General Science and Philosophy

   

Seeing With the Two Systems of Thought—a Review of ‘Seeing Things As They Are: a Theory of Perception’ by John Searle (2015)

Authors: Michael R Starks

As so often in philosophy, the title not only lays down the battle line but exposes the author’s biases and mistakes, since whether or not we can make sense of the language game ‘Seeing things as they are’ and whether it’s possible to have a ‘philosophical’ ‘theory of perception’ (which can only be about how the language of perception works), as opposed to a scientific one, which is a theory about how the brain works, are exactly the issues. This is classic Searle—superb and probably at least as good as anyone else can produce, but lacking a full understanding of the fundamental insights of the later Wittgenstein and with no grasp of the two systems of thought framework, which could have made it brilliant. As in his previous work, Searle largely avoids scientism but there are frequent lapses and he does not grasp that the issues are always about language games, a failing he shares with nearly everyone. After providing a framework consisting of a Table of Intentionality based on the two systems of thought and thinking and decision research, I give a detailed analysis of the book.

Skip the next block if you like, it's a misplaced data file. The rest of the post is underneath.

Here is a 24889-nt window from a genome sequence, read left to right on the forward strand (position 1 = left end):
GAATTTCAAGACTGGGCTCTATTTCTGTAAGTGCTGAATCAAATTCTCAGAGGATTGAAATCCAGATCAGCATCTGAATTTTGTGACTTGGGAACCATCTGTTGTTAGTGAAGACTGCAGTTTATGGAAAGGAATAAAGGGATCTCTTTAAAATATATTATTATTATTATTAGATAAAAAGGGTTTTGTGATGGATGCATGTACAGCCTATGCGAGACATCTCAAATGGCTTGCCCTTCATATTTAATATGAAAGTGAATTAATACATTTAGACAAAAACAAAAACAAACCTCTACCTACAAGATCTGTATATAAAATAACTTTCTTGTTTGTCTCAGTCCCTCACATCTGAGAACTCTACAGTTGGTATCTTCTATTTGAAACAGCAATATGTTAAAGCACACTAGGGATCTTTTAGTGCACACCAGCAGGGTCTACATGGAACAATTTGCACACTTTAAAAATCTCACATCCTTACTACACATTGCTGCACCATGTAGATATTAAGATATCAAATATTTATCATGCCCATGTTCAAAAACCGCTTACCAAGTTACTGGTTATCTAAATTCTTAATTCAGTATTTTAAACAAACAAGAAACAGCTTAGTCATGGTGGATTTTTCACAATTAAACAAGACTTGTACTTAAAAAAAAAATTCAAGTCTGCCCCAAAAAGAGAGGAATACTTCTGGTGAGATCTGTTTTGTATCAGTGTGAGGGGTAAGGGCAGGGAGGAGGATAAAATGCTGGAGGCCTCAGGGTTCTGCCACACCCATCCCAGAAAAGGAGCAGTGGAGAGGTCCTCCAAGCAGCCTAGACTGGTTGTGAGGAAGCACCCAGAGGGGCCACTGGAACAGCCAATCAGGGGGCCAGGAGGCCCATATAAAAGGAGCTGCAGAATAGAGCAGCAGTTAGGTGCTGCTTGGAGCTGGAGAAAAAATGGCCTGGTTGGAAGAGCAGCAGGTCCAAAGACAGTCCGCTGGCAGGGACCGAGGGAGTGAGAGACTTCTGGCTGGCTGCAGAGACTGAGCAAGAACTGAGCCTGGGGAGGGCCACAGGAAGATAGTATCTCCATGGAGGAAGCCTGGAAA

Comments: 34 Pages.

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Submission history

[v1] 2016-09-18 10:23:45

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